So I source my ingredients locally as far as possible, grow a lot myself, know how the animals are treated who give me my meat and milk. I even know how the bees who give me the honey are treated, and that they are local, feeding from local flowers and orchards, not being air-bussed into California from Australia !!! And the flour I use is grown here in my country, in Britain.

This sort of honouring is far more important than any prayers and rituals I may use as I’m cooking and/or eating. It’s the sort of honouring that respects the Earth and tries to listen to her, to work with her rather than forcing her into what may be convenient to me.

Sometimes I make a corn king shape for my Lammas loaf, remembering the song John Barleycorn, and eat the bread with a glass of ale from one of our local micro-breweries. Sage bread is especially good for this.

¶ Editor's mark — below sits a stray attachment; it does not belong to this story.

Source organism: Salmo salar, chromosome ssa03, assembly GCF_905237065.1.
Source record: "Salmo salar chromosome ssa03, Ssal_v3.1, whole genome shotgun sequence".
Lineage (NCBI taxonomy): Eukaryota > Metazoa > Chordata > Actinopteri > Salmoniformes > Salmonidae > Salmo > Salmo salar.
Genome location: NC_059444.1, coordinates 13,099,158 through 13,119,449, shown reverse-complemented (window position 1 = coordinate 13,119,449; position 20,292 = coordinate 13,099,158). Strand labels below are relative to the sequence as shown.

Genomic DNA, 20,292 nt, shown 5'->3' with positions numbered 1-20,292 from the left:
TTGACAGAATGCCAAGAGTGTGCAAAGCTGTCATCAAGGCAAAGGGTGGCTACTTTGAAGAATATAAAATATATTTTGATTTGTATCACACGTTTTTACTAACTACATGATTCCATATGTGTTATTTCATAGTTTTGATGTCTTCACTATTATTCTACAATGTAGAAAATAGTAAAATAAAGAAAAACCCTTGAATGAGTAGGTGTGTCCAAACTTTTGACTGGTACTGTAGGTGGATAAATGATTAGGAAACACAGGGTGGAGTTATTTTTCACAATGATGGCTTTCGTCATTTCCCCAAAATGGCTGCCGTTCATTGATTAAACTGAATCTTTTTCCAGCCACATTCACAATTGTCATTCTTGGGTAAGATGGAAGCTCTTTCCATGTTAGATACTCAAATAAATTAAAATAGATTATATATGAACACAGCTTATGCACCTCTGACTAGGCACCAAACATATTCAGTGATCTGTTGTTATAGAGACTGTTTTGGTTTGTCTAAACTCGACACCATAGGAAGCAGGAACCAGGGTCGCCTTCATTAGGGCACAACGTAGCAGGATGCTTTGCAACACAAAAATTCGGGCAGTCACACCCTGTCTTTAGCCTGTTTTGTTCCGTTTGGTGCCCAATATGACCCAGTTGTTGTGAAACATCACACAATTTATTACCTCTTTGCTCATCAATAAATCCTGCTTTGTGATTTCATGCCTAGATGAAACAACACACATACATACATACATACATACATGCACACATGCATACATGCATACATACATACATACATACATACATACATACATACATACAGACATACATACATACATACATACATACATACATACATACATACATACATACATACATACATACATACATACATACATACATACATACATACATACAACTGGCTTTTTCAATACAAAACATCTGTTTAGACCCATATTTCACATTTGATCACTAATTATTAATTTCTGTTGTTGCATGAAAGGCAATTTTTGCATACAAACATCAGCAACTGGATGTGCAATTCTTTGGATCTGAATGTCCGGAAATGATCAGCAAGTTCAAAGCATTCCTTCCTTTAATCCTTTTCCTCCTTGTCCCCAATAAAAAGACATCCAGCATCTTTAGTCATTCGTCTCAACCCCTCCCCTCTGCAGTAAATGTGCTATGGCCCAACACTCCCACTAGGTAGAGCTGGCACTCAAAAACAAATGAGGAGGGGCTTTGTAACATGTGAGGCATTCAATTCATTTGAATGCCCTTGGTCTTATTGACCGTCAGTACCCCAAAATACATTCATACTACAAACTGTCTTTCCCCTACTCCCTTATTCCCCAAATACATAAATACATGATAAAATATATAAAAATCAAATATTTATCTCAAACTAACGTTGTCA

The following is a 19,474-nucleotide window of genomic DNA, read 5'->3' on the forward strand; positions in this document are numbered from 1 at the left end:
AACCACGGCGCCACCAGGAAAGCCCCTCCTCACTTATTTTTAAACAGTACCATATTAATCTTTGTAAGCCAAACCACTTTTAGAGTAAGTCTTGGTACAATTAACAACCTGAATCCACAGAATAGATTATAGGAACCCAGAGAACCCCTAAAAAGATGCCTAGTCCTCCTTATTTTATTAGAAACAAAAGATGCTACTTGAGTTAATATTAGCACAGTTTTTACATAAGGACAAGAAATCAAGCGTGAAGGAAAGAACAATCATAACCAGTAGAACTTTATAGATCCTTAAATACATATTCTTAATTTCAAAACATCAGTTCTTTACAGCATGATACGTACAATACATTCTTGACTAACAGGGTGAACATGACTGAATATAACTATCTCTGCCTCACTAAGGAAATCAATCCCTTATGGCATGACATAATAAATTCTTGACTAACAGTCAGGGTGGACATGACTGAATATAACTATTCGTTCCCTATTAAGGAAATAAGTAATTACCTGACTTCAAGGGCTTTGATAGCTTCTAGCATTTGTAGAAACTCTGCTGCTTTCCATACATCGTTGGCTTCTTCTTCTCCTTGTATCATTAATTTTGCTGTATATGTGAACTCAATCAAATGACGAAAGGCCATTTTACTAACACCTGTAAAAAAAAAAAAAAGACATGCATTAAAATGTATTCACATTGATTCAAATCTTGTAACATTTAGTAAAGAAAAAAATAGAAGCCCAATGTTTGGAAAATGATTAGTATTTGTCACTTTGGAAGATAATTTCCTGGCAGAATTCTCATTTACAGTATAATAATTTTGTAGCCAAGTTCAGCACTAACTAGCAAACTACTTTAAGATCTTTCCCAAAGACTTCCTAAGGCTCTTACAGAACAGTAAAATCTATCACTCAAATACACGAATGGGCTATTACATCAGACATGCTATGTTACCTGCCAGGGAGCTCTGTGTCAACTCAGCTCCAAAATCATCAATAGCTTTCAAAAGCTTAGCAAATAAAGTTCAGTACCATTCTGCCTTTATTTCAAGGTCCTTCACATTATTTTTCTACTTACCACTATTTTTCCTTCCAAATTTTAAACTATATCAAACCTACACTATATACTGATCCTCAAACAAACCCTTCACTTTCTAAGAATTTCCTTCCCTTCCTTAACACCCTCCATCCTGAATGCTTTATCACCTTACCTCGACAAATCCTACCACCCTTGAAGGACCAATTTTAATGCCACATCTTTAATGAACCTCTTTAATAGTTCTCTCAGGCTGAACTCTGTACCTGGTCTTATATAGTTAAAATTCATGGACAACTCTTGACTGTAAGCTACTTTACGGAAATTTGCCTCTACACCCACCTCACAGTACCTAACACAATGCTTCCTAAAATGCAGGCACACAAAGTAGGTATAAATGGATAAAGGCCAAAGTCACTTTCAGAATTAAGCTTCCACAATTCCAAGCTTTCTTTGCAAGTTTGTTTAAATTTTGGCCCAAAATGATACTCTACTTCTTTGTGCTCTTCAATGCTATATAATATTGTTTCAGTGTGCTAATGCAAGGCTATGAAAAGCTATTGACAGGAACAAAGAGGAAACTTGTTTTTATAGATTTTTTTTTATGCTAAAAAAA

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Lammas: Corn King

Corn King by Charles Vess

The corn king, John Barleycorn for us here in Britain, is the god who sacrifices himself for the goddess, for the Land, for the good harvest to come next year. He appears in other traditions around the world, for instance as Adonis, Osiris or Tammuz.

This image is very lovely.

The Gaelic name for Lammas is Lughnassadh, celebrating the Irish sun god Lugh (pronounced Loo), and variant spellings are Lughnasadh, Lughnasad, Lughnassad, Lughnasa and Lunasa. In Ireland, races and games were held in his name and that of his mother, Tailtiu, which may have been funeral games in honour of Tailtiu who died of overwork clearing the plains of Ireland for agriculture.